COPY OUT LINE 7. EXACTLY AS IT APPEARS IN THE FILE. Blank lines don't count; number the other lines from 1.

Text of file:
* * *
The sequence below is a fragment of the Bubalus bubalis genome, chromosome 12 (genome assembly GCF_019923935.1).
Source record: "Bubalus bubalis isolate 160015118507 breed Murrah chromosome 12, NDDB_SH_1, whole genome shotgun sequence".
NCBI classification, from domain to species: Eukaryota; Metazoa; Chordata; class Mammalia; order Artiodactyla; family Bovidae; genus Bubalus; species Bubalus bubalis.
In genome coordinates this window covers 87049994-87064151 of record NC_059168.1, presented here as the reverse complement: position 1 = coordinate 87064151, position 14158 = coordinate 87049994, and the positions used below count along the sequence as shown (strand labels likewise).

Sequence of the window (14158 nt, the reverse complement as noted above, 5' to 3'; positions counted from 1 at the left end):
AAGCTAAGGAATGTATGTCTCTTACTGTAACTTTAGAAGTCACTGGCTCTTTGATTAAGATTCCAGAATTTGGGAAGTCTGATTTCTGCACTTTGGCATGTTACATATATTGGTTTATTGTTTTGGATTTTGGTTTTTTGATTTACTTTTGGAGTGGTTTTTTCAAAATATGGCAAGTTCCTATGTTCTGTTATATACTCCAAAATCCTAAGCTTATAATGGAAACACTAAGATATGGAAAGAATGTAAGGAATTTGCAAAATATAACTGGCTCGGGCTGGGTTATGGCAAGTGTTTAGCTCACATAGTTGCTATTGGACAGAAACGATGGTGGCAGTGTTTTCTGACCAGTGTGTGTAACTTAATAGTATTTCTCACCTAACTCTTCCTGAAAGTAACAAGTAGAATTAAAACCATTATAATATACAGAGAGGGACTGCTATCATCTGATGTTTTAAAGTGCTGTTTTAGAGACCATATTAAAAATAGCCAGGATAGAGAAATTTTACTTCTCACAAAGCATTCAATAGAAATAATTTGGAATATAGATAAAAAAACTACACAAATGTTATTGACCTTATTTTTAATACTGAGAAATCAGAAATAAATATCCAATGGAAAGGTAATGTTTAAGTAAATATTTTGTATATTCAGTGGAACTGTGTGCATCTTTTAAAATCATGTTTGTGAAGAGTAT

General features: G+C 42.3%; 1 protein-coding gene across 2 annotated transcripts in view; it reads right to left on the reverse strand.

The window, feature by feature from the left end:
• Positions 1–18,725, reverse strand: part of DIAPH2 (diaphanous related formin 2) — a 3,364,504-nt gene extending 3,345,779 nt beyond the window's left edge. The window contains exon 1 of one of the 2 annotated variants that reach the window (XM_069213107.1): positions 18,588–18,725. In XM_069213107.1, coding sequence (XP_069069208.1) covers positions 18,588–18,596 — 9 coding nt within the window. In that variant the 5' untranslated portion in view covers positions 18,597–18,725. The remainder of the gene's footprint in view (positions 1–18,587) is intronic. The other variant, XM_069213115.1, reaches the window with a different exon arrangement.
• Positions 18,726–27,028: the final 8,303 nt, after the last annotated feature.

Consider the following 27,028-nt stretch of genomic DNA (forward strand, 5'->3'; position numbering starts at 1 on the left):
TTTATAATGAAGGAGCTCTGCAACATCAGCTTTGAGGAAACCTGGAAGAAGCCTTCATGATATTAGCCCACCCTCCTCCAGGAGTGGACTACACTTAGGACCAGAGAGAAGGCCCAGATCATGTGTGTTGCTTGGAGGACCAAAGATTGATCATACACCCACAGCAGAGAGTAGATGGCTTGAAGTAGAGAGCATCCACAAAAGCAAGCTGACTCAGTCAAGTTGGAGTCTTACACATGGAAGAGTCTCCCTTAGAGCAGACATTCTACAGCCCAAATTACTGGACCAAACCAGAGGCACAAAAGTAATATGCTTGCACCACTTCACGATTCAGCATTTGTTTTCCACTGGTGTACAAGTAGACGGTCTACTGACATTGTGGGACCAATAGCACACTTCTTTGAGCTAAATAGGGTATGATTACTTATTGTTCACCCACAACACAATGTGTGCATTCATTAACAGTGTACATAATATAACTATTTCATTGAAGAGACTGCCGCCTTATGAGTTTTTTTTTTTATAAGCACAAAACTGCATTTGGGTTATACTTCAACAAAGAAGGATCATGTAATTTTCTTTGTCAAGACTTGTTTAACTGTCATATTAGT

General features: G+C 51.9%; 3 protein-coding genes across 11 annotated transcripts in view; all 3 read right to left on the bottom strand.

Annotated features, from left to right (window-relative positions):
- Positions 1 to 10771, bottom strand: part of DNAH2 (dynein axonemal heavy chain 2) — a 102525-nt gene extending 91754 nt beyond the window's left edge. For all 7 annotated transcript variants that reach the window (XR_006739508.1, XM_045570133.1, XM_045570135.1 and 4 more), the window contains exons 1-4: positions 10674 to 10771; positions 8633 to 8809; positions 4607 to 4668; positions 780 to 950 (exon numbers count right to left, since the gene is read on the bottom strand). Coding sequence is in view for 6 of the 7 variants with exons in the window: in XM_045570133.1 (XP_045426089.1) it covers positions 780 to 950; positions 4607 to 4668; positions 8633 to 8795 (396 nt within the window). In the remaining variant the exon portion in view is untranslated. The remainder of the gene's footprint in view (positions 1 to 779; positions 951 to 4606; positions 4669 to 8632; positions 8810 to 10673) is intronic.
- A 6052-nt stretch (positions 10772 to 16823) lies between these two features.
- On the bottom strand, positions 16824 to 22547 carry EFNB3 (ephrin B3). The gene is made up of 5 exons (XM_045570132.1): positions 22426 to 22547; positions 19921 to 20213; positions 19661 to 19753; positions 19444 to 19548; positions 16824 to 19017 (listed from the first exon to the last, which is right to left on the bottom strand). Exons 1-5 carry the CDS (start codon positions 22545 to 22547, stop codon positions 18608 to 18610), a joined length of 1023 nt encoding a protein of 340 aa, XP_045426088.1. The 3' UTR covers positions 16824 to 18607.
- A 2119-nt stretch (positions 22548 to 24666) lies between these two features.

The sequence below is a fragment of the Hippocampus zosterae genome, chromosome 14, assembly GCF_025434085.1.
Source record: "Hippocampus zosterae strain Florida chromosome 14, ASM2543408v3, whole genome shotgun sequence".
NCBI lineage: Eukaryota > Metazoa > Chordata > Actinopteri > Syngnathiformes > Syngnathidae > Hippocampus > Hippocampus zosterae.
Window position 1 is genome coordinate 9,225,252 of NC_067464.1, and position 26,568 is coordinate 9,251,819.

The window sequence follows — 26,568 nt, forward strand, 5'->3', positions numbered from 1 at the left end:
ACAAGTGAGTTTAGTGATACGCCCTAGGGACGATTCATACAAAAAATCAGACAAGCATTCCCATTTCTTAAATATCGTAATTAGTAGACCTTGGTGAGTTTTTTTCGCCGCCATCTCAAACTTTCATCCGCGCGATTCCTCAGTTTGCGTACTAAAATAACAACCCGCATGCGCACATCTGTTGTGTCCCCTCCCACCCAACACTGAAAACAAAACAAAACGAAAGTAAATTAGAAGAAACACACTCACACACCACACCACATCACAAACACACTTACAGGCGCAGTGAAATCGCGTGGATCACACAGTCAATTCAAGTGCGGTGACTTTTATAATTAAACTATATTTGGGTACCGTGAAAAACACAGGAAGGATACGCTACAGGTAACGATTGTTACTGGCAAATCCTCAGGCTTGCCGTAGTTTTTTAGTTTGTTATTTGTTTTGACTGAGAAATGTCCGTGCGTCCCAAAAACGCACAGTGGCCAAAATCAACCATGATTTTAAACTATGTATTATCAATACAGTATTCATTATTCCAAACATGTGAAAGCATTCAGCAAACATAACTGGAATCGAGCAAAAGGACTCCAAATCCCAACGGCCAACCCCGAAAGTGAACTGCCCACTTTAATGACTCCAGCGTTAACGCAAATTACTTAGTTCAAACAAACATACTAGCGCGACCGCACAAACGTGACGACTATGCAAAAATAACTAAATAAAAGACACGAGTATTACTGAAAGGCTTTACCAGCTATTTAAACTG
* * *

General features: G+C 42.3%; 1 protein-coding gene across 2 annotated transcripts in view; it reads right to left on the reverse strand.